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Divorce is difficult for everyone in the family, but sometimes parents forget that it impacts their children, too. The separation of parents does not have to have a negative impact on children. It usually causes stress and strain only when the parents fight and put the children in the middle of things. If you have concerns over how your divorce will affect your children, then the best thing to do is find a way to get through the process amicably with their other parent.

According to Psychology Today, kids whose parents argue a lot and who cannot maintain the peace during a divorce may worry about the well-being of their parents and feel like they have to choose sides. They may also feel abandoned, angry, confused or disappointed.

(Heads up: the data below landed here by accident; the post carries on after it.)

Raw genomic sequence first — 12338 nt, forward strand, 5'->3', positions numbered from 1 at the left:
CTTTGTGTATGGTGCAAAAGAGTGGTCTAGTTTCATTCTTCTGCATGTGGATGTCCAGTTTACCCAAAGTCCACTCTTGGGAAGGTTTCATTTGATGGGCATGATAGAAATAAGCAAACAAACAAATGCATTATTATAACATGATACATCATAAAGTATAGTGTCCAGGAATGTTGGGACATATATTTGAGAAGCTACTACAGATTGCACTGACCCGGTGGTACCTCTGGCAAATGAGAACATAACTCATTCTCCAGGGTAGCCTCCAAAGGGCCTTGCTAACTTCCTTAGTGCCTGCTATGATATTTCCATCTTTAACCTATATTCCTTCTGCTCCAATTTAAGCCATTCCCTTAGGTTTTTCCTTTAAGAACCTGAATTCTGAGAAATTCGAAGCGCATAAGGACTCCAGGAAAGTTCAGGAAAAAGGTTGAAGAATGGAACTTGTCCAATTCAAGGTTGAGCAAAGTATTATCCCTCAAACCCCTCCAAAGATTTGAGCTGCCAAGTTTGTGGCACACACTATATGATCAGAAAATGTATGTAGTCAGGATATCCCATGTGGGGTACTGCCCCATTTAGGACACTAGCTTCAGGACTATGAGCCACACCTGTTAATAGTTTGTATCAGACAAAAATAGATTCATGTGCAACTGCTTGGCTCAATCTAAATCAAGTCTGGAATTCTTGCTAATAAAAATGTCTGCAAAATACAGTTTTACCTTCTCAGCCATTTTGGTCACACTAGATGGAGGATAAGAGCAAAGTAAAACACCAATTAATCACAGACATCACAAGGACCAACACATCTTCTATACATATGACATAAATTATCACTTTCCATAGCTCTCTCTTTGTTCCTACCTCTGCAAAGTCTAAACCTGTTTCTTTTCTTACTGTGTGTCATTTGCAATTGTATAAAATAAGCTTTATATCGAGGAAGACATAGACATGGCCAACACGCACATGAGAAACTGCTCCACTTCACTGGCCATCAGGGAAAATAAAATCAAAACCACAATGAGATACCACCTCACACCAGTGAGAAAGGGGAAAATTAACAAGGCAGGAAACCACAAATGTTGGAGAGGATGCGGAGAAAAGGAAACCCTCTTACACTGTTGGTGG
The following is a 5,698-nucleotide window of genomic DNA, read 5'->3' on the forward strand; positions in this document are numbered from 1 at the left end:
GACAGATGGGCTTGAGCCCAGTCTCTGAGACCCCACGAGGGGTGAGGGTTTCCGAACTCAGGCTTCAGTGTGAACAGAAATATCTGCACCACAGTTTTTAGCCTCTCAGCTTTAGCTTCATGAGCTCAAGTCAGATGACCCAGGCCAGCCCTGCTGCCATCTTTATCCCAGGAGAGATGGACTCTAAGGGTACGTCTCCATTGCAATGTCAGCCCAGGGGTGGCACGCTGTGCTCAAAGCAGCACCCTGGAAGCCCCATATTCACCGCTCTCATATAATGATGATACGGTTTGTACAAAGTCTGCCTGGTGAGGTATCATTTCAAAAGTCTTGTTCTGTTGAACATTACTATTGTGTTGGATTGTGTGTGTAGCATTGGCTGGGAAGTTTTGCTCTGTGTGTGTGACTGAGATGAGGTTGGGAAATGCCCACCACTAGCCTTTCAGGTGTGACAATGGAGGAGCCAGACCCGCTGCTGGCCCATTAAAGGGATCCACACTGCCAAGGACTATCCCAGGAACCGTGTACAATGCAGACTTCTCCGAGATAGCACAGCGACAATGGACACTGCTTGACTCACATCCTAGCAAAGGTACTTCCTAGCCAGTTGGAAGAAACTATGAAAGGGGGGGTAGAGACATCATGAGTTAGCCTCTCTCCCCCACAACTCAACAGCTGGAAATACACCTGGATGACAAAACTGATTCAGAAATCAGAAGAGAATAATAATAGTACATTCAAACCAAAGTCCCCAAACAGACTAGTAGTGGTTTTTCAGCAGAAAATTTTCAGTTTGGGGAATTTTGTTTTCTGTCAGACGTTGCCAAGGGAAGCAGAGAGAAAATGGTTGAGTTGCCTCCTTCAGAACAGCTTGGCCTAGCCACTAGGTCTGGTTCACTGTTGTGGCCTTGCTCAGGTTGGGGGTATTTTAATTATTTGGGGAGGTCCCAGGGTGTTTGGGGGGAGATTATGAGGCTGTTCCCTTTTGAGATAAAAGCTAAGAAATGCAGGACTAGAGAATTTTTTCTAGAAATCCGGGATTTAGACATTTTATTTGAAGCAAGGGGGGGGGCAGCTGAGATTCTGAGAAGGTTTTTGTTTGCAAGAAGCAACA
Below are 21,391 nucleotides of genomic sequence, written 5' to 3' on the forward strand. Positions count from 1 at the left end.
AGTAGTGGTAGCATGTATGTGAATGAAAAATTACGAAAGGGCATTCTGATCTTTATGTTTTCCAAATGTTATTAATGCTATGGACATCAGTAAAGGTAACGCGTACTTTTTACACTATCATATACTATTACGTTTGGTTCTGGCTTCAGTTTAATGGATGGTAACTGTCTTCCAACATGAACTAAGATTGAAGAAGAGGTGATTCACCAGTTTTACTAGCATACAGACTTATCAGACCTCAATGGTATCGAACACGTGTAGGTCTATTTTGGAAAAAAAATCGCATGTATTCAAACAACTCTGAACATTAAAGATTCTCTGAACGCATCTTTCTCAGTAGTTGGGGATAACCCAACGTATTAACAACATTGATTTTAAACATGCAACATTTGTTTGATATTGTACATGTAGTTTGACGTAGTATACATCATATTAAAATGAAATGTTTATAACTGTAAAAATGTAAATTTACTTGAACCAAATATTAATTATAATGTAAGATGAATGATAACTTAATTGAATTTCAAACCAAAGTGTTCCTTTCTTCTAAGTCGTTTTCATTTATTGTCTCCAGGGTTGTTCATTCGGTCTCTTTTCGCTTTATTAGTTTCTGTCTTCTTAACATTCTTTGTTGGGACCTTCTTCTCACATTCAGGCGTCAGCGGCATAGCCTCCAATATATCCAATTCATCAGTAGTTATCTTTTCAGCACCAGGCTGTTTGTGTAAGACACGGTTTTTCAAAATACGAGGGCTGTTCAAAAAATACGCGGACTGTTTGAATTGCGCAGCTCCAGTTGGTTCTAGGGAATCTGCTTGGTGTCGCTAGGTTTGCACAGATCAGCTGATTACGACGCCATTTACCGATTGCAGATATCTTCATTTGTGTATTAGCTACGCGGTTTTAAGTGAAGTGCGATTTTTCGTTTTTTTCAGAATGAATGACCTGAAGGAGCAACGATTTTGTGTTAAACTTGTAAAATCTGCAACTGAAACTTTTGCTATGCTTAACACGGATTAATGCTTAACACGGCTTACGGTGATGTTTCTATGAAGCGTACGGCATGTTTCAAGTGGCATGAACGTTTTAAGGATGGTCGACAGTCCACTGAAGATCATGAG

During the divorce, your child may start acting different. He or she could show signs on withdrawing or having problems adjusting to changes. It is important to give your child attention and to help him or her with whatever he or she is feeling. At the same time, you need to keep adult problems between the adults. Your children should never have to deal with the issues between you and the other parent.

Divorce is typically easier for younger children. They will often get past the impact of the divorce within a couple of years with no lasting effects. Older children, though, may learn bad relationship habits or have emotional issues that linger. It is important to recognize the impact of the divorce and help your child through it with counseling or whatever help he or she needs.